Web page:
A few months back we took a look at Cloosiv, a company aiming to provide smaller coffee shops a mobile ordering solution that can compete with those of the mega coffee chains.
Today the Cloosiv team is announcing that they’ve raised a $1M seed round.
Most coffee shops want to be able to offer mobile ordering — but apps are tough to build and maintain, and users don’t want to install an app for a coffee shop they might only visit once or twice.
Instead, Cloosiv’s approach is to build one big network of coffee shops all under the same app roof. Open up Cloosiv, and up pops a list of nearby, Cloosiv-enabled shops. Tap into any of the shops, and you’ll get a mobile ordering experience not unlike what you’ll find at the huge name competitors — with things like order history, item customization, and tipping all incorporated. Cloosiv charges merchants a percentage off each order, with the percentage decreasing as order volume goes up.
Cloosiv founder Tim Griffin tells me that investors in the round include Y Combinator co-founder Paul Graham, Roger Dickey (Founder and former CEO of Gigster), Avichal Garg (former Facebook Director of Product Management), Ken Deeter, Brad Powers (CTO of Passport), and John Kim (co-founder of the chat API company SendBird).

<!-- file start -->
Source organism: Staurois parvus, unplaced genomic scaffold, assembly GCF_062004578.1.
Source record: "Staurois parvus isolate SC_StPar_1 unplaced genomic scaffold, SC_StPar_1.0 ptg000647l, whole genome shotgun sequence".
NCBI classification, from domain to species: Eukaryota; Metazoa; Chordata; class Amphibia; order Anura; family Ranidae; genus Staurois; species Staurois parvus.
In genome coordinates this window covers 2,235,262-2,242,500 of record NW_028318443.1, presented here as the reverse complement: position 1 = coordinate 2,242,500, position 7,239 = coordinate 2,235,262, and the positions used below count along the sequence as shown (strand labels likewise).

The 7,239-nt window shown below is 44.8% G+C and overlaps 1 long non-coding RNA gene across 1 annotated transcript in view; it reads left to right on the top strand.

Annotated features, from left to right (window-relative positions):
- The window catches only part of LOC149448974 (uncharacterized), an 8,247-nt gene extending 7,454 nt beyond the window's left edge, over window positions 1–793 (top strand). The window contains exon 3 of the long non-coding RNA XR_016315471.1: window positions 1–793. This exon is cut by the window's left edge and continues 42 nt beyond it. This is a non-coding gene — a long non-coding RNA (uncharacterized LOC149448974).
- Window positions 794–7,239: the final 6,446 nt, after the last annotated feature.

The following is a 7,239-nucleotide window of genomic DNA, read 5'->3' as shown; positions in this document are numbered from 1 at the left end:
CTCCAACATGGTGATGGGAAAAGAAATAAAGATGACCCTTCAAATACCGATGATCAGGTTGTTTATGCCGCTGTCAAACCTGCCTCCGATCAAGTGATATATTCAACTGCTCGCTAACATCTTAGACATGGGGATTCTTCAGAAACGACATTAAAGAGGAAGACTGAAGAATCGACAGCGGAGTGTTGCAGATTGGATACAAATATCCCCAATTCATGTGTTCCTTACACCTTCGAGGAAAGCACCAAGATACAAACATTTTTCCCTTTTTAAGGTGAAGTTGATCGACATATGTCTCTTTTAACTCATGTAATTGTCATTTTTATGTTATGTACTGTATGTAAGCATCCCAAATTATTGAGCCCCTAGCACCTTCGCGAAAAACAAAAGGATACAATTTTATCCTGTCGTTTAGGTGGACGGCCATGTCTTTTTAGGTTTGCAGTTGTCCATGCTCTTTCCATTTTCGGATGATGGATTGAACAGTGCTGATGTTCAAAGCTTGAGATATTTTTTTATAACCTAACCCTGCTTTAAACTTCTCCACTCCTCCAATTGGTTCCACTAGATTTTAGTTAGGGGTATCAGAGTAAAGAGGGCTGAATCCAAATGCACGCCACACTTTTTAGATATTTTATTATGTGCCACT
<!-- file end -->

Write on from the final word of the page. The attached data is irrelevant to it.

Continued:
Cloosiv currently has around 315 locations using the platform, and they’re expecting to pass 500 by the end of this year.
With mobile ordering making up at least 13% of Starbucks’ transactions in the US last year, this space is heating up. A competing platform out of Seattle, Joe Coffee, announced just a few months back that it had raised $750k with plans to expand its network to other major cities.
While Cloosiv merchants currently receive orders through the standalone Cloosiv app, the next step for the company is integrating orders into the point-of-sales apps many merchants are already using — like Clover, Micros, and Square. Griffin tells me a partnership with Square is already in the works, with integration into the Square point-of-sales app “close.”
According to Dropbox CEO Drew Houston, 80% of the product’s users rely on it, at least partially, for work.
It makes sense, then, that the company is refocusing to try and cement its spot in the workplace; to shed its image as “just” a file storage company (in a time when just about every big company has its own cloud storage offering) and evolve into something more immutably core to daily operations.